Yesterday was a blur of work, with seven hours of driving thrown in. We went everywhere from the on/gyn to the temple to Missouri, with a hundred stops in between. Most of those stops were the bumper to bumper construction traffic that summer seems to bring.
I had my miscarriage follow-up yesterday. Everything looks good, not just from the miscarriage, but also with my oncology update. There are no signs of cancer, and no signs of any pre-cancer in or around my ovaries. It looks like my treatment worked, though we are still waiting for labs to come back to confirm. I need a 25 for good news, and a 34 for stable news. They did confirm that it is the treatments I had that are making full-term pregnancy difficult, which they told me a year ago. My regular hormone levels, including progesterone, are all normal and not causing miscarriages. The doctor said again that the waiting three months is old research, and that now they know that there is no difference for mother or baby in waiting or not, so to go ahead and keep trying. If my labs come back the same as they have been holding for the last year, he will give me another year before doing the full hysterectomy he recommended last year. With that deadline, and because we are old – not too old for children, but old enough we don’t have a big window of time for children – we will keep trying. The doctor said that a healthy pregnancy would be the best thing for my body, and that a child would save my life as much as we would give it life.
In other children news, we got our second call about fostering. This time they were asking us to help with a 12 year old girl over the weekend. We reminded them our final fostering training class is next week, and we need our final home visit after that. They apologized and said they would find another home for her. So far our foster care experience has been one of us being really good at not helping any children.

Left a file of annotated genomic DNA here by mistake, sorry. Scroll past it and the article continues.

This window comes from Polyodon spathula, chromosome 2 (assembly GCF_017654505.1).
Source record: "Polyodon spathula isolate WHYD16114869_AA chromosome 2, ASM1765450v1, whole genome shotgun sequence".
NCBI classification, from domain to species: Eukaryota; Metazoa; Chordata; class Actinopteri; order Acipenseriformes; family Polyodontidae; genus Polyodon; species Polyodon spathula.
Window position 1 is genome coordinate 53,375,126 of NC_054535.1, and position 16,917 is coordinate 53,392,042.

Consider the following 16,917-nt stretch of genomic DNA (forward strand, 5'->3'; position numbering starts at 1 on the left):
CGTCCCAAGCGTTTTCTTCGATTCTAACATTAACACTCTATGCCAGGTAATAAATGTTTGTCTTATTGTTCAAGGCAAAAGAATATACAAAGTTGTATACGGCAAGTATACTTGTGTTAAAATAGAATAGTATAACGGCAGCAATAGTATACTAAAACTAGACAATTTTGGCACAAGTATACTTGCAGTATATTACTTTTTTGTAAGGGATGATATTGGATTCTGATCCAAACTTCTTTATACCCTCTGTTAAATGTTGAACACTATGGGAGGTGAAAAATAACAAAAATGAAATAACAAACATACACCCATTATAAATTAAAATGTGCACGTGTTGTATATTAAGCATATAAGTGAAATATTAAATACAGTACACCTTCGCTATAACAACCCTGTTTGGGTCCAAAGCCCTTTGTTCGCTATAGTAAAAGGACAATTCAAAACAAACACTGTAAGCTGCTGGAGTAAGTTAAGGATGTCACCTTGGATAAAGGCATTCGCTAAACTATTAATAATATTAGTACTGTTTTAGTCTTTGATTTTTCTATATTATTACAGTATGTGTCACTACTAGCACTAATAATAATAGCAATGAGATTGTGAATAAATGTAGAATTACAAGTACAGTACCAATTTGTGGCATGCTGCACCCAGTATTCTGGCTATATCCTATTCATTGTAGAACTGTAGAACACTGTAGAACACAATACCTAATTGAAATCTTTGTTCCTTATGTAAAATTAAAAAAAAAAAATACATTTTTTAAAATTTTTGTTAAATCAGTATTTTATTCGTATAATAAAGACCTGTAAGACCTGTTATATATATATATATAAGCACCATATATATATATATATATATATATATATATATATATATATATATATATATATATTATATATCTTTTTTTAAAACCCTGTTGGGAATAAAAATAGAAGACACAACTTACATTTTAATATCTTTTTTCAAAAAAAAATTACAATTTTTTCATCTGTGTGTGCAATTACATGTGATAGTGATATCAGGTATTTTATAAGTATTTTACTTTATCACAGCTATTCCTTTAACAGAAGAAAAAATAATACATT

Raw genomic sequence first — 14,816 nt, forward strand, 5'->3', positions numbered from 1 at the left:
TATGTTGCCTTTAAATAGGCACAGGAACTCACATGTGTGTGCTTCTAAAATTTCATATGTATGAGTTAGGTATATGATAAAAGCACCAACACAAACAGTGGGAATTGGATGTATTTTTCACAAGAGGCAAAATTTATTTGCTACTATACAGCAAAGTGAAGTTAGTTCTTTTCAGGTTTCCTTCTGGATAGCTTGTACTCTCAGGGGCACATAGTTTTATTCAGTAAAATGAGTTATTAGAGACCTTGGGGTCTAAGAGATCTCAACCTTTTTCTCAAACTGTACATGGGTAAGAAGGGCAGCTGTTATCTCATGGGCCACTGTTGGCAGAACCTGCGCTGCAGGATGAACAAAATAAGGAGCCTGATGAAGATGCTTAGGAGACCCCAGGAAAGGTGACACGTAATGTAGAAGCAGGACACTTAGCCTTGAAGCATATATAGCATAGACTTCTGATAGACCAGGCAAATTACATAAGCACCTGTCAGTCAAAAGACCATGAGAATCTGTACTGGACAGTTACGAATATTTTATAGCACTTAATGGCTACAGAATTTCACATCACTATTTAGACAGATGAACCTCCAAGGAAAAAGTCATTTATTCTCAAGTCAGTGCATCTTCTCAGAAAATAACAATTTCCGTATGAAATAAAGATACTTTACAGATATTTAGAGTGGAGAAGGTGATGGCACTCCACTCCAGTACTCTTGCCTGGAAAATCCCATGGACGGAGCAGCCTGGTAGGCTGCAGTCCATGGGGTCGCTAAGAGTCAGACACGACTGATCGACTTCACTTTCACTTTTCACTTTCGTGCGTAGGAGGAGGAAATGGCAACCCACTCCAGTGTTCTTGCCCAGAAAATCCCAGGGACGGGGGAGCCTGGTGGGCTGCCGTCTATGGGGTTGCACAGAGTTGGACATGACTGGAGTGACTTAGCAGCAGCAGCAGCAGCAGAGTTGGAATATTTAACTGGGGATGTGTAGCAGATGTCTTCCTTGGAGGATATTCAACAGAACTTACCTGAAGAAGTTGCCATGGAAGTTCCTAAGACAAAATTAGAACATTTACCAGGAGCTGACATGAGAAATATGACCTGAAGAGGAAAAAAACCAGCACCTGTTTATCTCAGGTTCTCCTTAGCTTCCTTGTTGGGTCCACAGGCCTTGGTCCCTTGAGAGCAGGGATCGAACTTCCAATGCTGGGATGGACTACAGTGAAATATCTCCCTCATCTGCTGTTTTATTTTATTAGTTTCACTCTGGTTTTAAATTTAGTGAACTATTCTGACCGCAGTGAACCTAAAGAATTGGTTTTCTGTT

We also went to the temple yesterday, praying about what the doctor said and other family needs. It was such a special experience, and I was grateful. There is such light and understanding and peace and open-eyes and soft-hearts that come through this restored priesthood, its ordinances, and its blessings. It does envelop me in arms of love, with such safety and provision. I felt comforted, guided, and answered. I am grateful our prayers are heard, and ordinances strengthen us with power – even to endure.
We also went this week to the hospital again, to give Nathan’s mentor-friend a blessing. We went Sunday when she had a stroke, and by Wednesday she was in a coma. Nathan gave her a tender blessing, and she passed away several hours later. Nathan was the last person she spoke to before the coma, and her family (who are not LDS) asked him to give her a blessing. It was very powerful and sweet, and we all cried, and she let go to return to her husband on the other side of the veil – just in time for their anniversary. This amazing woman was Nathan’s violin teacher for almost 35 years, and they were very close. He wrote songs in her attic, and she flew to New York to see his shows. He loved her so much, and I so enjoyed meeting her last year. Her funeral will be next week, and it is so very hard for Nathan.
What a year of grief we have had! What blessings of love and peace and strength have come because of it!
Last night we brought mom’s ashes with us to Missouri. She always told us cremation would be cheaper than burial, and that we should do cremation when she died. When she was killed in the car accident, we didn’t really get a choice. But we do know what she had told us: that she wanted to be sprinkled at a place special to our family our whole lives, and buried near her parents. This is the first weekend since she died that my brother had all his kids at once, Nathan and I could come, and we could get to this place. So we will be having a family moment after church tomorrow, coming to this special place together to sprinkle her some of ashes as she wanted. Then, in July, when her family is also in town and Kirk has all his kids again, we will be doing a family only service at the family cemetery and bury her ashes between her parents here in Missouri.